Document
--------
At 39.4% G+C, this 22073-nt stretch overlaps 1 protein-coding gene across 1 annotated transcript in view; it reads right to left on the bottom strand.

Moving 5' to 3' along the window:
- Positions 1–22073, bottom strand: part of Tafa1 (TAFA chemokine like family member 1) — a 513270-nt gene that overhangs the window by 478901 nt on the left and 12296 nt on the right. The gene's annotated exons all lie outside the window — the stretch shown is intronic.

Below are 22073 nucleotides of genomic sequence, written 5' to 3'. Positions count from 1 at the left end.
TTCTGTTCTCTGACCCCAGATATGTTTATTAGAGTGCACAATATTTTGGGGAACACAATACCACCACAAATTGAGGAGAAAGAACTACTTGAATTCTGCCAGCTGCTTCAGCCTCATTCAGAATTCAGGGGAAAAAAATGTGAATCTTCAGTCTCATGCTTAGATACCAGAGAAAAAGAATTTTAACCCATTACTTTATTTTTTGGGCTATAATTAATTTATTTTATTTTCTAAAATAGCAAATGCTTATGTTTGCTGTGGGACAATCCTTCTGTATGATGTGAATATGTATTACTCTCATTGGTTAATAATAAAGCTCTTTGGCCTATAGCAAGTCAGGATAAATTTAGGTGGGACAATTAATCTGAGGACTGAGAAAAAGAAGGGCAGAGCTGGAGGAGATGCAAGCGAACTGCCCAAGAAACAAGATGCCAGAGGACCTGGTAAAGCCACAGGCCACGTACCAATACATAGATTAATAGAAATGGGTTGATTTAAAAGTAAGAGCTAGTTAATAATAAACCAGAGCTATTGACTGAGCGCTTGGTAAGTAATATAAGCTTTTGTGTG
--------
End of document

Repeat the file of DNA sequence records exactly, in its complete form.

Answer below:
At 39.4% G+C, this 22073-nt stretch overlaps 1 protein-coding gene across 1 annotated transcript in view; it reads right to left on the bottom strand.

Moving 5' to 3' along the window:
- Positions 1–22073, bottom strand: part of Tafa1 (TAFA chemokine like family member 1) — a 513270-nt gene that overhangs the window by 478901 nt on the left and 12296 nt on the right. The gene's annotated exons all lie outside the window — the stretch shown is intronic.

Below are 22073 nucleotides of genomic sequence, written 5' to 3'. Positions count from 1 at the left end.
TTCTGTTCTCTGACCCCAGATATGTTTATTAGAGTGCACAATATTTTGGGGAACACAATACCACCACAAATTGAGGAGAAAGAACTACTTGAATTCTGCCAGCTGCTTCAGCCTCATTCAGAATTCAGGGGAAAAAAATGTGAATCTTCAGTCTCATGCTTAGATACCAGAGAAAAAGAATTTTAACCCATTACTTTATTTTTTGGGCTATAATTAATTTATTTTATTTTCTAAAATAGCAAATGCTTATGTTTGCTGTGGGACAATCCTTCTGTATGATGTGAATATGTATTACTCTCATTGGTTAATAATAAAGCTCTTTGGCCTATAGCAAGTCAGGATAAATTTAGGTGGGACAATTAATCTGAGGACTGAGAAAAAGAAGGGCAGAGCTGGAGGAGATGCAAGCGAACTGCCCAAGAAACAAGATGCCAGAGGACCTGGTAAAGCCACAGGCCACGTACCAATACATAGATTAATAGAAATGGGTTGATTTAAAAGTAAGAGCTAGTTAATAATAAACCAGAGCTATTGACTGAGCGCTTGGTAAGTAATATAAGCTTTTGTGTG